As crazy as it sounds, everything we know is made up of chemicals. This ranges from the food we consume to the water we drink. Our favourite outfits, our beauty products and basic necessities. So although this means we are commonly 'exposed' to a variety of chemicals, what does a “chemical exposure” actually mean? Let us explain...
The term “chemical exposure” is simply a measurement of an amount of and the frequency a substance comes into contact with a person or the environment. How much of that chemical yourself or the plant comes in contact with and it's strength can differ from person to person, object to object. So phrases stating that a product or substance is “chemical free,” or, alternatively, is “chock full of chemicals” can be misleading or may not tell an accurate story about the potential effects that these chemicals might have on a person’s body or the environment.
As crazy as it may seem, the air we breathe is composed of chemicals as well, these are; nitrogen, oxygen and small amounts of argon and carbon dioxide. Simple things such as brushing our teeth with toothpaste expose our mouths to chemicals such as fluoride because it help's strengthen and protect teeth as well as sodium bicarbonate which help's remove plaque .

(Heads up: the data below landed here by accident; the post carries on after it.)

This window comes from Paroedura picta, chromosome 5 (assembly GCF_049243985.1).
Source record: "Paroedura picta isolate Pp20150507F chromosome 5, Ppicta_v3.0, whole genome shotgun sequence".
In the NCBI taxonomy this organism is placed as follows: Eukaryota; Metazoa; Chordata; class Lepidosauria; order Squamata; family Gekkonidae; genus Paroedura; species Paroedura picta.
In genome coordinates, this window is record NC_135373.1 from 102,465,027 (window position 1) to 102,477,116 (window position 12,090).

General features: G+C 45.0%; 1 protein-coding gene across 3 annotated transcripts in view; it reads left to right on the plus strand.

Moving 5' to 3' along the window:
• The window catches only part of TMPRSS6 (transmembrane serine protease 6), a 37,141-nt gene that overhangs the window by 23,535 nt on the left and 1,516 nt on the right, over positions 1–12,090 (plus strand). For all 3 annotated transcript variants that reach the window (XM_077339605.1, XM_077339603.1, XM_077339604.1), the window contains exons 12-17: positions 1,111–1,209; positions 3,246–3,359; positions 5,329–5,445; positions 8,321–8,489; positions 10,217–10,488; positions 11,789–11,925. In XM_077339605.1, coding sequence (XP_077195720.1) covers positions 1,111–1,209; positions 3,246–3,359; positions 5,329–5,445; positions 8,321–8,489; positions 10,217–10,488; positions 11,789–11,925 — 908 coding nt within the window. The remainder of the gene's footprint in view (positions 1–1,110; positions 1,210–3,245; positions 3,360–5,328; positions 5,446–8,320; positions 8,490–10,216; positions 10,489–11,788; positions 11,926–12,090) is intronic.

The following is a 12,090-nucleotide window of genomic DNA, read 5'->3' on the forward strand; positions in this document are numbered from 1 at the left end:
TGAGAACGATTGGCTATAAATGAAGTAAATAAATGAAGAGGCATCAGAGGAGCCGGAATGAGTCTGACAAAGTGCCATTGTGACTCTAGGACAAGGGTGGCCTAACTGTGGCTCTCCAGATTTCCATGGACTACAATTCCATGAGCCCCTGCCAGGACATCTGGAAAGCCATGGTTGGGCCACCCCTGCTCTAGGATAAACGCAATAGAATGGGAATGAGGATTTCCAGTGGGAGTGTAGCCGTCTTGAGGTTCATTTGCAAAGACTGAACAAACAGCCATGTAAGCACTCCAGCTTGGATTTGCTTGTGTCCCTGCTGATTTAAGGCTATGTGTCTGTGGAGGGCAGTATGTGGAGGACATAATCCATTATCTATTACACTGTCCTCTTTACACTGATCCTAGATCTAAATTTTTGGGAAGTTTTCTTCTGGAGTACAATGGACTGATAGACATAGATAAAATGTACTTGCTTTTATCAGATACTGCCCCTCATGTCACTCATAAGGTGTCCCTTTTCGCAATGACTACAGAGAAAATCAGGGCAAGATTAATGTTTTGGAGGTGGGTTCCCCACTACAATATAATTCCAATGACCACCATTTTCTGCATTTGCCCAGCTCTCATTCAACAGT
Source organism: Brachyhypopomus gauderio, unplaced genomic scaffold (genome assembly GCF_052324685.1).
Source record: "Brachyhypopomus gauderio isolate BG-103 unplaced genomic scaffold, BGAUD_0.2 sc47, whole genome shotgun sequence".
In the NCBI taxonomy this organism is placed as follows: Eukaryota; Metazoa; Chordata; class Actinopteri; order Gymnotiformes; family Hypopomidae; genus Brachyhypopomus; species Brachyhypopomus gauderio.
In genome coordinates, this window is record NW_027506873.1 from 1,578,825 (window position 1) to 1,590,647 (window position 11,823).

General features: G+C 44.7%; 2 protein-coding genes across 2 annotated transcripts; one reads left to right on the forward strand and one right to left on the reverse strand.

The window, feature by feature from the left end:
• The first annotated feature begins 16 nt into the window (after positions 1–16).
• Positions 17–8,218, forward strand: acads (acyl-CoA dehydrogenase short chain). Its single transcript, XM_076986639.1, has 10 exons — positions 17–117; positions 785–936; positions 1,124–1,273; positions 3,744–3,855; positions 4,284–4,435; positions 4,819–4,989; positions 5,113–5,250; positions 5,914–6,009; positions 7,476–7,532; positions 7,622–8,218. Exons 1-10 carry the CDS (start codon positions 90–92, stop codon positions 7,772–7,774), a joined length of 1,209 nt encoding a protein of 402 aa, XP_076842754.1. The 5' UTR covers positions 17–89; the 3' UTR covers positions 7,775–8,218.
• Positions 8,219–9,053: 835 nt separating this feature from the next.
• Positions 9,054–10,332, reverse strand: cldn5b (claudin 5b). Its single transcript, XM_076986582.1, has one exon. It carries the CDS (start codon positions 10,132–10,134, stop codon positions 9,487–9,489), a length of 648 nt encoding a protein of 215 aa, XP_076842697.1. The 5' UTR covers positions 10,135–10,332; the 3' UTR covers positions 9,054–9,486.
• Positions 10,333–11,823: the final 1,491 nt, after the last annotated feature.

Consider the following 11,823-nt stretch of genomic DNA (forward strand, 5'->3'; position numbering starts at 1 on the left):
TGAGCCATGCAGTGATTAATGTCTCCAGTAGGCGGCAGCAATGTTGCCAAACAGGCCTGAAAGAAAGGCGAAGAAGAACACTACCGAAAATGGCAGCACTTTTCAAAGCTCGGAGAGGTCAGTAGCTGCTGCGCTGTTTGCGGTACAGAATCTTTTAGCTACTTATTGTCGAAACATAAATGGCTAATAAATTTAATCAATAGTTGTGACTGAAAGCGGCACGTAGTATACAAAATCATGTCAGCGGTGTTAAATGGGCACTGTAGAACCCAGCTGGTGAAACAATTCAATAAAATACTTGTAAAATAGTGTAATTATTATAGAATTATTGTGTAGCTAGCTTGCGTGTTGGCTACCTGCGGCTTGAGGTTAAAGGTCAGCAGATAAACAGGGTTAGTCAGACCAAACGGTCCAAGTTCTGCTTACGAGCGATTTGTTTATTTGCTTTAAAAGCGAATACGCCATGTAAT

You wouldn't think your morning orange juice or coffee would contain chemicals would you... but yes, they do! These are naturally occurring chemical ingredients like acrylamide, fructose and aldehydes. The biggest shock of them all, our WATER, yes, water, is made up of two elements on the Periodic Table – hydrogen and oxygen. So chemicals are basically, everywhere. The good news it, contact and presence of a chemical alone is not enough to create a potential risk to a person’s health. Even though most of us go through 2-4 cups of coffee a day, (containing 95 to 200 mg of caffeine) it's not enough to pose a health risk.
Be careful though, if you were to drink around 115 cups of coffee, 30 times a typical daily dosage that wouldn't be good for you at all and would potentially be a lethal dose of caffeine.